Be it Masoom (1983), Mr India (1987), Bandit Queen (1994), or Elizabeth (1998), Shekhar Kapur has done a lot of path-breaking work in Bollywood as well as Hollywood. Although, of late, Kapur hasn’t been as prolific, but now, his hands are full with several international projects. Here, we chat with the film-maker about his new projects.
Is it true that you are teaming up with The Motorcycle Diaries writer, José Rivera, for the omnibus feature Berlin I Love You?
Yes, we have already written the script. I worked on the story and characters, and then Jose Rivera (Oscar-nominated screenwriter) penned the script. We will shoot in about three months [for my segment]. Right now, I am finishing Will (Kapur’s TV show on William Shakespeare). I am in the middle of the production for that show, but I have to take a week off from it to shoot for my segment. Also, we are still putting the actors together.
What’s the update on your TV drama chronicling the life of William Shakespeare in his 20s?
We are doing an interpretation of Shakespeare, which is completely different from everyone else’s interpretation of him. When I was growing up, I used to hate the Bard because his plays were supposedly only for intellectuals. It was like, “Oh, you won’t understand Shakespeare; we are intellectuals, so we will understand him.”
So, how did your perception of Shakespeare change?
Later, I realised that he was actually a poet of the masses, and not just for intellectuals. It’s just that the language [that he used] was from that period. When I understood that, I studied him, and I realised that he was writing for Bollywood (smiles); he was like a Hindi film poet. That’s how I got interested in him. So, now, I am presenting an alternate side of him, rather than the intellectual one. My show is about the melodramatic Shakespeare and the melodrama that surrounded his life in the 16th century [in the UK].
Talks are rife that you are going to work with Kangana…
Yes, I had met Kangana one day and we spoke about a film. I am still writing it, and once I am done with it, I’m definitely going to make it. It’s on the lines of film Masoom.
But weren’t you also making Masoom 2?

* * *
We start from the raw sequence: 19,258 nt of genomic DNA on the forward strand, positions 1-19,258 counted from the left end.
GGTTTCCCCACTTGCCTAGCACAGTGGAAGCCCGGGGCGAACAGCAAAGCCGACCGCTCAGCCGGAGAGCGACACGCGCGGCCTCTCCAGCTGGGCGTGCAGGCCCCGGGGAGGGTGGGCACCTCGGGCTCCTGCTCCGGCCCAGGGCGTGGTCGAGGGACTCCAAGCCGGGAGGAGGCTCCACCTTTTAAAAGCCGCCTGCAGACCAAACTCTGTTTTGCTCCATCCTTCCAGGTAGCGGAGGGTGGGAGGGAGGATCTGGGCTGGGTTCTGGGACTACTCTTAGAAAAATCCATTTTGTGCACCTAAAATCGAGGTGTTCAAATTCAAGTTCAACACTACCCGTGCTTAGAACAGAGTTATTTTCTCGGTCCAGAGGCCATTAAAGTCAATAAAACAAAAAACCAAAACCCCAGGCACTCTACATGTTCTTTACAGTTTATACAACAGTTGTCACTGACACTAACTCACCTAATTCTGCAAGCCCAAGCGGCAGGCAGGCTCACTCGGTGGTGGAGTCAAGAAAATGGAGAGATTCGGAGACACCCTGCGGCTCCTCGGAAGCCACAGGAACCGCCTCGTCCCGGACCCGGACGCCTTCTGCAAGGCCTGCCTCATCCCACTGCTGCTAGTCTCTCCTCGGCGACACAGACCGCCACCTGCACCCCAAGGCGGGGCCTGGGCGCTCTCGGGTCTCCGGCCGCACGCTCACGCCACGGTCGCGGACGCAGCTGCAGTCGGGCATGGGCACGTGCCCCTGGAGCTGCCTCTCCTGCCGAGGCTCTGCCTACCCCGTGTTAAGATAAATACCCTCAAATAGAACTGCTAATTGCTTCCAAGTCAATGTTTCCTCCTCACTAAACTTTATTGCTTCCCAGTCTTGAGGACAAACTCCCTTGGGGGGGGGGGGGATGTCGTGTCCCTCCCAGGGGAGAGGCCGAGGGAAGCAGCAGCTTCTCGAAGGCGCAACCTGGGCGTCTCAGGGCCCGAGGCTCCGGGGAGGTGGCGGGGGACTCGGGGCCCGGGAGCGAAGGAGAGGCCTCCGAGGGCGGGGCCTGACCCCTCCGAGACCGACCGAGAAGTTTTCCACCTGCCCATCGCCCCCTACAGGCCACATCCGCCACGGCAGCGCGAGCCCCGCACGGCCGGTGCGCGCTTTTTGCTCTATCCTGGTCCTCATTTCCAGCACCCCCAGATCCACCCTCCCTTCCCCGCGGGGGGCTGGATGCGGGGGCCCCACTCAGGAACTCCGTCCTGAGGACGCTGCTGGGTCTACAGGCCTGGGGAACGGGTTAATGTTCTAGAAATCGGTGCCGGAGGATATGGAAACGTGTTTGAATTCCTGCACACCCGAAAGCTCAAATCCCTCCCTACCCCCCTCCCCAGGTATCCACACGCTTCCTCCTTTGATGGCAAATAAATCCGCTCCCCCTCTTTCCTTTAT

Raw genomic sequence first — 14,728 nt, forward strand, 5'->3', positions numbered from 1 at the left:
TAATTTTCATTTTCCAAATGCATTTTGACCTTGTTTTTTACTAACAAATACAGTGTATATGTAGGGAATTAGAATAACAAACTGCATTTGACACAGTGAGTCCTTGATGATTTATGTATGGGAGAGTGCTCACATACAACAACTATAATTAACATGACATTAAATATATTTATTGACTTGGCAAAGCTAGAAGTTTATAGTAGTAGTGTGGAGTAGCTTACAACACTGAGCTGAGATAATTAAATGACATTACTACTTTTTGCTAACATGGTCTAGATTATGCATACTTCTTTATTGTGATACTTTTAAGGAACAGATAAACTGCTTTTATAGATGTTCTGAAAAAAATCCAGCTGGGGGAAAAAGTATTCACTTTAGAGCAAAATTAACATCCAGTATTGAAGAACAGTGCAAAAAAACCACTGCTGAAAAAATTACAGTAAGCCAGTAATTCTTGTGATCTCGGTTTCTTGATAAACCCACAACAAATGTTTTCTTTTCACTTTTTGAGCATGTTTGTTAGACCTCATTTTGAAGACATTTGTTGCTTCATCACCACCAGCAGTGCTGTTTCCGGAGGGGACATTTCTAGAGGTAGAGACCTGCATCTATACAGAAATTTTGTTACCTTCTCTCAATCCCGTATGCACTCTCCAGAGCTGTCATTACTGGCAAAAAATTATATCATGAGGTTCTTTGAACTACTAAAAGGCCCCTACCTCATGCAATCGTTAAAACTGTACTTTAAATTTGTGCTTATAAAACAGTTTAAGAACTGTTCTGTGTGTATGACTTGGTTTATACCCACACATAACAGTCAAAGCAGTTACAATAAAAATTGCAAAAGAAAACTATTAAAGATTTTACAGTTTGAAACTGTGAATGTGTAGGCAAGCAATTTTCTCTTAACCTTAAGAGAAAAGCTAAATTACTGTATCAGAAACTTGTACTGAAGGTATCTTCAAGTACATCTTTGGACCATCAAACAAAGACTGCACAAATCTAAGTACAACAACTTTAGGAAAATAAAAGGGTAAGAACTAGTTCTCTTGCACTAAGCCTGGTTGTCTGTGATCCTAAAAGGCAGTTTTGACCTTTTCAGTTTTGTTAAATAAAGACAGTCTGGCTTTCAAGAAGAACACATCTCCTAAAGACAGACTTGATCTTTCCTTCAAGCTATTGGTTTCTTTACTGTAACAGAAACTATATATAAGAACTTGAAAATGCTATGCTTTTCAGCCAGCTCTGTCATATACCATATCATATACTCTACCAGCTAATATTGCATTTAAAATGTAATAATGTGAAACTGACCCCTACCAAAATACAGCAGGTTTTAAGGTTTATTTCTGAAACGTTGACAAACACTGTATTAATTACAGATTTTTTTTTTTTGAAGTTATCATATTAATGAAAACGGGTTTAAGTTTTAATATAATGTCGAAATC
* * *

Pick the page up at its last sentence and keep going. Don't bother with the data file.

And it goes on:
This is the same film. It’s got nothing to do with Masoom, and it isn’t going to take that story [of Masoom] forward. But yes, it’s that kind of a movie. And by that I mean that it’s a very intimate film, like Masoom was.
Is it true that Kangana’s playing an 85-year-old lady in it?
Yes, that’s true. But it’s not the continuation of the Masoom story.
But are we going to see you two working together?
Yes, absolutely! Let me just finish work on the script.
Also, what’s happening with Paani?
I have been trying to make that film for many years. The last time I was going to make it with Aditya Chopra’s company. Then, we had discussions and realised that we weren’t on the same page. There were certain creative differences. So, we decided that instead of trying to sort them during the production and indulge in fights, why not separate ourselves now only? Either I need to regroup and find somebody else [with whom to do the movie], or we need to sort out [those differences]. I need to set it (the film) up again, and if Sushant is available then, of course, he will be part of it.
You recently came out with a documentary on Mata Amritanandamayi…
Actually, it happened by accident. So, a few years back, I already knew about Maa (Mata Amritanandamayi), when I was looking for Haptic technology for an art installation; I was working on Mumbai’s airport terminal two. So, during that time, I was told that Haptic technology was being developed at Amma University. Later, a person, who I had made an ad for 15-20 years back, asked me if I would shoot for her 60th birthday celebrations. When I got there, the whole world’s press was there, and I didn’t have any space to place my camera. So, I decided to shoot people talking about her, and that became the documentary. There was no intention behind it; it just happened.